Lazarus 27: Discussion

By Spencer Irwin and Ryan Desaulniers

This article contains SPOILERS. If you haven’t read the issue yet, proceed at your own risk!

Spencer: An interlude is meant to be a break, a diversion, something different from the norm. In the case of Lazarus 27 — specifically billed as part one of a two-part interlude — it means that Greg Rucka and Michael Lark are taking a break from the story of Forever Carlyle to instead focus on her brother Jonah. Jonah’s adventure isn’t just an interlude for readers, though; it’s one for Jonah as well, a chance for him to experience a lifestyle far different than anything he’s ever seen before. Unfortunately, like most interludes, I fear this experience may be a temporary one for Jonah. Continue reading

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Family in Descender 29

by Ryan Desaulniers

This article contains SPOILERS. If you haven’t read the issue yet, proceed at your own risk!

You can choose your friends but you sho’ can’t choose your family…

Harper Lee, To Kill a Mockingbird

How do you define “family?” The answer to this may differ drastically depending on a number of factors, but as subjective as the idea is, many social and medical science disciplines use “family” as a basic unit of study. A UNESCO report claims family to be “a kinship unit and that even when its members do not share a common household, the unit may exist as a social reality.” That strikes me an appropriately broad definition, but could we include robots in it? Descender 29 returns to the “present” after three issues chronicling the first interactions with the eponymous machines which may have created organic life in this universe to a galaxy on fire, but despite the huge plot pieces moving here, the development and dissolution of family units takes center stage. Continue reading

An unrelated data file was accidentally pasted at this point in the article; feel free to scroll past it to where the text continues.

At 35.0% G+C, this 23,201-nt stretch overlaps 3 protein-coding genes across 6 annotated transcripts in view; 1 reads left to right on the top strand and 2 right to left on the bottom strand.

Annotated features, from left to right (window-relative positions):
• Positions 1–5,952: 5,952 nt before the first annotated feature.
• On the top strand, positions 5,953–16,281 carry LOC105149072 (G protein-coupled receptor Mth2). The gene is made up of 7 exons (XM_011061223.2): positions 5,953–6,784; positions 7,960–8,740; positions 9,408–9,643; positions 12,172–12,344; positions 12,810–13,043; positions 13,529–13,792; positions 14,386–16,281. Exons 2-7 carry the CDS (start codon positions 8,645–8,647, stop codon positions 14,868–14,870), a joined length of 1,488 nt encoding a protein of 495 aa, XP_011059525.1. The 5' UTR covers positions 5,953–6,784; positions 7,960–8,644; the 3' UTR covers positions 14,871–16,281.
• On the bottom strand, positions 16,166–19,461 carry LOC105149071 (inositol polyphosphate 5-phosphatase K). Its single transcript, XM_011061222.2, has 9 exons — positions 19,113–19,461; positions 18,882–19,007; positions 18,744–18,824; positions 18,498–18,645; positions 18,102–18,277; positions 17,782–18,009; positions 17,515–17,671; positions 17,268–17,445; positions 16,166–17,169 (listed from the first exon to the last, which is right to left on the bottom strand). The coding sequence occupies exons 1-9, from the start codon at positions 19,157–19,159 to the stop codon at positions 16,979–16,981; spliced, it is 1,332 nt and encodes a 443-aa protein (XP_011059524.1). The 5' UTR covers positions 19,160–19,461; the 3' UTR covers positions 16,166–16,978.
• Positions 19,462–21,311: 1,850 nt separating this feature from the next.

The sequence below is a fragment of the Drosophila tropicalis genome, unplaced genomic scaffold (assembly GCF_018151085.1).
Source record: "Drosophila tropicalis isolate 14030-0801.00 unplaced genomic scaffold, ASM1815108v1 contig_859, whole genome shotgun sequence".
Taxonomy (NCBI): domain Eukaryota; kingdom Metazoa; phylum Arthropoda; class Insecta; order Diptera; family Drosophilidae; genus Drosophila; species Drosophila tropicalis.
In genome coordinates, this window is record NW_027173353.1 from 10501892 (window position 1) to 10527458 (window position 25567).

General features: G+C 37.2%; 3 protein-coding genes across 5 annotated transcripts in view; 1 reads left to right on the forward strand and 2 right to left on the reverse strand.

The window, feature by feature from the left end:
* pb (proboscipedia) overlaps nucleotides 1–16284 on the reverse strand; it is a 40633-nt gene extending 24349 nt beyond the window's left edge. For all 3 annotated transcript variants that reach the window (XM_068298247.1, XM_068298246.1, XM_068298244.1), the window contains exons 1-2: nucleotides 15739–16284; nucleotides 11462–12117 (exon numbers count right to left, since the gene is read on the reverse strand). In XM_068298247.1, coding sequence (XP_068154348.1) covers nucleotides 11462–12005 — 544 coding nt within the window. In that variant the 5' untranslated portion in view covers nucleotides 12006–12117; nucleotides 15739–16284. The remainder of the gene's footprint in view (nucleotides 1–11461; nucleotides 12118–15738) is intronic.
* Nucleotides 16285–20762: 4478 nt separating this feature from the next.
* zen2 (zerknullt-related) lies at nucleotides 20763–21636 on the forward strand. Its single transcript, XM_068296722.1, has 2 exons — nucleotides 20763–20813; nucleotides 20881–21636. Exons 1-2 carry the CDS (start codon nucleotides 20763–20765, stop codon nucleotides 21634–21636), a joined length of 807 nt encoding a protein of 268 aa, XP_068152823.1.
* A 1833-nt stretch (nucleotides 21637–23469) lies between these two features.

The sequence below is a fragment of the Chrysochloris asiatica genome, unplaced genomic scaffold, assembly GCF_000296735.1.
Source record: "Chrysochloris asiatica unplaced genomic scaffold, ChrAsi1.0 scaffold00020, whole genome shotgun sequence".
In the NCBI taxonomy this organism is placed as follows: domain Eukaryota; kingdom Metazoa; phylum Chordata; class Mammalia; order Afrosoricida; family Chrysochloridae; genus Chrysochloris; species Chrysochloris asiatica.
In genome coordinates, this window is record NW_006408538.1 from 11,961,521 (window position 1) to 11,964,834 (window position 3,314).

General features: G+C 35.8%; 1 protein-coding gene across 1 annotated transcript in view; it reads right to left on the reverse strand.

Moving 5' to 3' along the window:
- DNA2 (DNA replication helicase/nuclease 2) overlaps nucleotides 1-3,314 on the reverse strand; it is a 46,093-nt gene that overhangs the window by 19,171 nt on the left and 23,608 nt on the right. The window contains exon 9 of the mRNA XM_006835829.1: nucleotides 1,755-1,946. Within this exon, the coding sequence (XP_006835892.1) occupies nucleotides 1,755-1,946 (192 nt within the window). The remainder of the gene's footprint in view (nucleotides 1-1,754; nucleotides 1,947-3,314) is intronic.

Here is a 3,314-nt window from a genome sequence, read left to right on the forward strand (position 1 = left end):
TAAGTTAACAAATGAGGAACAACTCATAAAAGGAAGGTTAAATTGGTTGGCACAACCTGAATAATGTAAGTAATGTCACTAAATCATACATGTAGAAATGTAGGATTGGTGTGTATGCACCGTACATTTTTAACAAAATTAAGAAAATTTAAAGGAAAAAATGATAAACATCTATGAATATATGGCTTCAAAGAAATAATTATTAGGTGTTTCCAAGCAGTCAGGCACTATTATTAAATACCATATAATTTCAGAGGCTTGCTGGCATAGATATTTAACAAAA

Exiles 1: Discussion

by Mark Mitchell and Ryan Desaulniers

This article containers SPOILERS. If you have not read the issue yet, proceed at your own risk!